Every day, Keizo shops for the best fresh fish and vegetables and cooks delicious, nutritious meals.  This breakfast from yesterday is typical: a rich red miso soup with mushrooms and tofu, some sweet, delicious local strawberries, grilled salmon, a small disch with spinach with miso, taro, grilled chicken liver, and Japanese style omelet, some “naga imo” (a kind of yam) with egg, and a bowl of excellent, perfectly cooked rice.  Keizo is also a potter, and made the dish holding the strawberries and the teacup.

Yesterday Mas and Keizo and I drove to Dachi, their home town, to visit their mother and older brother (see The Art of Craft).  Today, rested and refreshed by Keizo’s care, we will go to Tokyo for the night and visit the Kokufu-ten bonsai show in Ueno Park.  Then tomorrow we leave for Fukuoka to explore the island of Kyushu.


Bay Island Bonsai 11th Annual Show

December 29, 2009

The 11th annual Bay Island Bonsai “Exhibit of Fine Bonsai” is coming up on January 16-17 and Boon has again asked Mas to participate as a guest exhibitor.

The BIB show consists of formal 6-foot seki-kazari displays, in which the main display object is paired with one or two other elements, such as a scroll or a small plant.  Mas has often chosen to make a contemporary display, pairing one of his own paintings with a suiseki, rather than using a more traditional Japanese scroll.  It is always a challenge to select a painting that will harmonize with the suiseki and help to create a meditative space.

This year Mas plans to show two stones that I have recently written about: Longevity and Pietà.

Our club is excited about our new location at the Alameda County Fairgrounds and hope that everyone can find us there! Please go to the Bay Island Bonsai Exhibit page for details about the show.

Mas’ display at the 2008 BIB Exhibit:

"Silence"; Klamath River stone (W 8 1/2" x D 6 1/2" x H 4 ") in copper suiban; Oil painting on wood - 48" x 24"


Live Long and Prosper

December 4, 2009

When Mas is out collecting, he will pick up a stone if he sees something of interest.  If the stone material is good enough, with beautiful color or texture, he will bring it home for study even if he does not immediately see the potential suiseki.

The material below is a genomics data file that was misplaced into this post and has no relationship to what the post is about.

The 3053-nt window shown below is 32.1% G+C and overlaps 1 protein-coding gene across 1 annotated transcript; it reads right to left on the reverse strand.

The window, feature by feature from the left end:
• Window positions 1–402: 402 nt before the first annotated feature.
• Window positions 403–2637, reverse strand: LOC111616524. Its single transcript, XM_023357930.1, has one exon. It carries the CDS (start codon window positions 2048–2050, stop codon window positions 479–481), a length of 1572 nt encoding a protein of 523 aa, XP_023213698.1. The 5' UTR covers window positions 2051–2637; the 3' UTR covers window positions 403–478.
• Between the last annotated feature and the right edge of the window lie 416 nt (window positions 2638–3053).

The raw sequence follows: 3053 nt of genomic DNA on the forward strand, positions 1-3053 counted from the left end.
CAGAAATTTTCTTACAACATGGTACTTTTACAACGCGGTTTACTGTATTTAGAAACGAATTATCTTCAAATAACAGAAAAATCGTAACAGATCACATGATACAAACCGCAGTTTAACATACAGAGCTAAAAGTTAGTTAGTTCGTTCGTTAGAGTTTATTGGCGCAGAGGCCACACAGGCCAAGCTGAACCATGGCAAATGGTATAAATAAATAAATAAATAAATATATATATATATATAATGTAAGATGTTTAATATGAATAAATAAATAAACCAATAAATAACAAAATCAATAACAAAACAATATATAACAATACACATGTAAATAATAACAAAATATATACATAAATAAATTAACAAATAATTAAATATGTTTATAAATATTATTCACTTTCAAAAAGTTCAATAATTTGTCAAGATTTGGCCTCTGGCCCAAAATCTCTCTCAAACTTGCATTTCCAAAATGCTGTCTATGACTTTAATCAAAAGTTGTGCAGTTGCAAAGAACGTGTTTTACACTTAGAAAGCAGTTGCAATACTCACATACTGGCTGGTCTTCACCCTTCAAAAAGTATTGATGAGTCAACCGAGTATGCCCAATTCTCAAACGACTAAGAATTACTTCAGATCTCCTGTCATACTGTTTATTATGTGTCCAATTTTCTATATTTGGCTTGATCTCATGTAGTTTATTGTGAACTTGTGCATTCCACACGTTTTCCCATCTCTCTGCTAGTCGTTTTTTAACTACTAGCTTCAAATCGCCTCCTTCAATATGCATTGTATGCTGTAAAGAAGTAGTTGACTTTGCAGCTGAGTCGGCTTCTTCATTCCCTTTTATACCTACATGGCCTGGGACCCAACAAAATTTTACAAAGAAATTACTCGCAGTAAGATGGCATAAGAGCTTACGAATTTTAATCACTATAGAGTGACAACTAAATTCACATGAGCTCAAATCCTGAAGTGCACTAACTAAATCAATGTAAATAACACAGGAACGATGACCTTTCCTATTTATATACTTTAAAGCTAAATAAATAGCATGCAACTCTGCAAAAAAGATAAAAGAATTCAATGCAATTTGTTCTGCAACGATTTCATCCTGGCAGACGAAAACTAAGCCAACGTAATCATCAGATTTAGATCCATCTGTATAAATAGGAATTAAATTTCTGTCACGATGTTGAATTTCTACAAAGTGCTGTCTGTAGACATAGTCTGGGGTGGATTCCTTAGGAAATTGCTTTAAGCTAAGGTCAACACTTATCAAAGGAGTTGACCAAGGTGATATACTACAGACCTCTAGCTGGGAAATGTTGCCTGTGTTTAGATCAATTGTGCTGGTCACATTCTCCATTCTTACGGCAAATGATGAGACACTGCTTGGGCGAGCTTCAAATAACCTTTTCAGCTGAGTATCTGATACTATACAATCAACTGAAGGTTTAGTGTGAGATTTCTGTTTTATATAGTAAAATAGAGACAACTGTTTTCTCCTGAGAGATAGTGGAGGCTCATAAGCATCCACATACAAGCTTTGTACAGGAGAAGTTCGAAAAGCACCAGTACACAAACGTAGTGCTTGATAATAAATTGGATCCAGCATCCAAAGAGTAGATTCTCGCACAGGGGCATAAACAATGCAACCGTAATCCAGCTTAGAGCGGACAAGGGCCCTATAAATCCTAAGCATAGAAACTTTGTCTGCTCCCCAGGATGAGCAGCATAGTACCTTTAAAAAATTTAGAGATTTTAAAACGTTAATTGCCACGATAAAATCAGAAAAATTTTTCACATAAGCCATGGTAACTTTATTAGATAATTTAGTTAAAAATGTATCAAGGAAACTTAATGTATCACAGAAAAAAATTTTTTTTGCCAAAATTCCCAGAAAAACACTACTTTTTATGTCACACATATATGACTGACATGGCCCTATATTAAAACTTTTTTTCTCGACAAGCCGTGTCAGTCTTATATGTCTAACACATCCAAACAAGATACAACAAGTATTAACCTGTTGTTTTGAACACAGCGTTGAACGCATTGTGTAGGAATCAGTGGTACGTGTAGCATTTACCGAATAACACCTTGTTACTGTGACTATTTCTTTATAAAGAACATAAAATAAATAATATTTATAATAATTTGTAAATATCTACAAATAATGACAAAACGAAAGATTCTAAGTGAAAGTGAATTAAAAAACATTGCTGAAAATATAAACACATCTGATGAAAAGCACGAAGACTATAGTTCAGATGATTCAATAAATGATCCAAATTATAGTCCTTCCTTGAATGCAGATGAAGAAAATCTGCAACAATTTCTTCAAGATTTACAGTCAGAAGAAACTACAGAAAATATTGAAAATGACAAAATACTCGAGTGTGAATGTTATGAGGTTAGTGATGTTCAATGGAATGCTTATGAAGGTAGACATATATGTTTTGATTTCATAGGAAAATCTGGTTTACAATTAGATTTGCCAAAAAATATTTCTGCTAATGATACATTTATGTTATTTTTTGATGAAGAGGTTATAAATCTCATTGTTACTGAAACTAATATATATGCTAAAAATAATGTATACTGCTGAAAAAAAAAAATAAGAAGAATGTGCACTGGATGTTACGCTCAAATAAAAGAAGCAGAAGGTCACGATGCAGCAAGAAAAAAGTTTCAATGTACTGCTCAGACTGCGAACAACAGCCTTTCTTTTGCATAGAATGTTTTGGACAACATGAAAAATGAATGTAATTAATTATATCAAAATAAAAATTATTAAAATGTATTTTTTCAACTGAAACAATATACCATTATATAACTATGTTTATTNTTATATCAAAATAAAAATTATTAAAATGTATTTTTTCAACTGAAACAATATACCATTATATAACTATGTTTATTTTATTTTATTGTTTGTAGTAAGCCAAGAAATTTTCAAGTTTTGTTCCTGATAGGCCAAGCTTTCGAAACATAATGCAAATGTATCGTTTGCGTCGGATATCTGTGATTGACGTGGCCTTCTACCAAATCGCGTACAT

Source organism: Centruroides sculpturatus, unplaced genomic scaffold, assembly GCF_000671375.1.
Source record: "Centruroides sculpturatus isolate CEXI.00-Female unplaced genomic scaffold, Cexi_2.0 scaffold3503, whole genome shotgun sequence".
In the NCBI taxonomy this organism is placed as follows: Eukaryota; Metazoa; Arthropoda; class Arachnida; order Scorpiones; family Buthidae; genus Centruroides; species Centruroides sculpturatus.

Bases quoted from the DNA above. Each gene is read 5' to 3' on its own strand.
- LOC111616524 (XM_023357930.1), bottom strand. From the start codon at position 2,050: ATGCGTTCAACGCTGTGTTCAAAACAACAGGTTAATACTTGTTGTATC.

Mas collected this dramatic piece of jadeite simply because it is so beautiful.  He hoped to perhaps find a good mountain shape in it.  He left it in the yard for several months while studying it .

During that time he noticed that in some views it looked like some sort of animal, maybe a cow or a sheep.  Then one day he happened to put it in the right orientation, and discovered the image of a turtle.  Mas cannot even find the words to describe his feeling – it was such a big surprise.  For a Japanese (and other East Asian people) the turtle is a powerful symbol of good luck.

Minogame - Edo period scroll The minogame (蓑亀), or 1000 year turtle, is a mythical animal that symbolizes longevity and brings good fortune.  It is usually depicted with a long, feathery tail of seaweed, which is thought to grow in the turtle’s shell. 

His first daiza presented the stone very explicitly as a turtle.  It had large legs and tail and he proudly showed it in 2001 at the 20th Anniversary exhibit of San Francisco Suiseki Kai.  But his excitement quickly faded.  By making such an obvious turtle, he hid the beauty and mystery of the stone.  To me, it became “cute” instead of profound. 

Following this Mas tried a couple of non-traditional approaches.  He first used the “Suiseki Art” approach he was developing at that time.  He used a large Cedar board as the base and carved out a seat for Kame-san (Mr. Turtle).  This was okay, but that Mas felt that it was missing something important.  Sitting on the large board did not emphasize the beauty of the ancient turtle.  (Click here for some earlier posts about Mas’ Suiseki Art.)

  A few years later he tried a this rather contemporary sculptural form, with simplified long legs and an open tunnel under the stone. He did it in plaster just to see if it would work, and he says it absolutely did not!  You can judge for yourself in this picture.

So Mas decided to go back to suiseki for this stone.   He first tried the “contemporary style” of daiza that he has been using recently for some natural stones (see, for example, Hideko’s stone).  This is a somewhat minimalist style, and Mas felt that it didn’t have enough “bite”.